Overall, this whole e-book/e-reader experience has been a positive one to date. But as I read more and more e-books, one characteristic is leaping out, and it’s not so positive: the quality control of many e-books is wretched.
I must say, the errors have a great deal of variety to them. Common spelling errors are actually not that frequent in e-books. When they occur, often it’s because they were misspelled in the original print edition. Unwanted hyphenation, however, is a major problem. The Kindle doesn’t hyphenate words itself. Lines are fully justified whenever possible, even if that leaves large spaces between the words. But often the original print editions do have hyphenated words and when they’re scanned, the hyphenation carries over. I suppose the publishers can’t easily edit the hyphens out with a search-and-replace command, since it would also eliminate the legitimate hyphens in words like “self-published,” but it’s still annoying.
Some e-books don’t so much have typos in them as glitches. I just finished reading one in which the first two words on the first page after the start of each new chapter were run together as one word. If I changed the font size, which shifted new words into that position, then those new words would be run together instead. Occasionally, the scanning (or however the text is converted to e-format) creates bizarre characters on its own. In the sample of one book I was considering buying, every “Th” had been replaced by an Æ. While the problem in the sample has since been fixed—and it’s great to see that if you report a formatting problem, someone will read your message, at least at that publisher—I still haven’t bought the book.
More frustrating, because it affects the usability of the e-book itself, are the problems with hyperlinks. With one book, the links in the table of contents to the chapters always dropped me off about two pages ahead of the beginning of the chapter. (Doubly frustrating: this was a new e-book, written this year, so the publisher could create the e-book from the original files and not have to convert text files.) In another book, a scholarly work with gobs of footnotes and references, the publisher chose not to link to the footnotes at all. To look up a footnote, you have to either figure out the right keywords to search for it, or jump to the list of references and page your way through it.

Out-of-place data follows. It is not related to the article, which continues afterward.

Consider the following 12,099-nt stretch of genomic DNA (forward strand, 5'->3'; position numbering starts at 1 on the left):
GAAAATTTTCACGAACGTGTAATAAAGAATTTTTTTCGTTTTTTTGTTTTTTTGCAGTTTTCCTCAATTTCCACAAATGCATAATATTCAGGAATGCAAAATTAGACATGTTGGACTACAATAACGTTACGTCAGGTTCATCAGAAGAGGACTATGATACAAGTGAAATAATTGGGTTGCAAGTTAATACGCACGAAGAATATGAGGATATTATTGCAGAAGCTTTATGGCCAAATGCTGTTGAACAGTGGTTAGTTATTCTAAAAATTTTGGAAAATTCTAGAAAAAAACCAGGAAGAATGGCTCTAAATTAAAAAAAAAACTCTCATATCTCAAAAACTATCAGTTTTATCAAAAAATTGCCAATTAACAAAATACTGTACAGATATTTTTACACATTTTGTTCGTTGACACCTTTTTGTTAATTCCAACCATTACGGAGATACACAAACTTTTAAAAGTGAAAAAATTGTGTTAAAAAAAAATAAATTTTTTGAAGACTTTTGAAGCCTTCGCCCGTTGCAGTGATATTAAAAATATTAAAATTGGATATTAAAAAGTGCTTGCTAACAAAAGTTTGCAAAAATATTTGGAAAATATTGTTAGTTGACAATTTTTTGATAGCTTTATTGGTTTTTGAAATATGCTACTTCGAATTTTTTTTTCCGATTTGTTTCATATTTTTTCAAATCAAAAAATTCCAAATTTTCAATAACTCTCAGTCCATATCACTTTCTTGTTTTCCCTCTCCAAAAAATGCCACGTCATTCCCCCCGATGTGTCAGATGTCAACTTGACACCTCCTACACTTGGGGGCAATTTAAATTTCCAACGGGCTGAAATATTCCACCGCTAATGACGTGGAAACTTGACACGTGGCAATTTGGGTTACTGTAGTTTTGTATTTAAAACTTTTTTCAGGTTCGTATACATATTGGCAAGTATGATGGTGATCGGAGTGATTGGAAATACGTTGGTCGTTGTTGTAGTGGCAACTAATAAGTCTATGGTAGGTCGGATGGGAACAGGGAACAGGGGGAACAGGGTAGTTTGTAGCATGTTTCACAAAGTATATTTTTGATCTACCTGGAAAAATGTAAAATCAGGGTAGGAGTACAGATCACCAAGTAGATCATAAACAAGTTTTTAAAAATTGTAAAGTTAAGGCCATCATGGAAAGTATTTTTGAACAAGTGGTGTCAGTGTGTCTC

From my perspective as a reader, the easiest solution is for publishers to do a better job of quality control. This doesn’t seem to be happening, however, else I wouldn’t have blogged about this. Sure, as I noted with the e-book with the Æ problem, you can report the problems that you find. But having paid for the book, I don’t then want to be put in the role of proofreader, nor should the publishers be relying on crowdsourcing to do their jobs for them. It stings to be asked to pay good money for an e-book—sometimes more than the paperback edition is going for—and be given an unfinished product. But I don’t know what could pressure publishers to upgrade the quality of their e-books. Refusing to buy them just leaves me with fewer e-books to read and if I wanted to buy all those books in print, I wouldn’t have bought the e-reader in the first place. So I’m still looking for better leverage—and bracing myself for the next weird e-glitch in my reading.
September 5, 2011: Quality control is not impossible. I’m reading The Soul’s Religion by Thomas Moore. I’ve found maybe three hyphenation errors and that’s it. The Soul’s Religion was originally published in 2002, so it had to have been converted to e-format later, and yet most of the potential typos were nipped in the bud. So it can be done, which makes the massive quantity of errors in other e-books even less forgivable.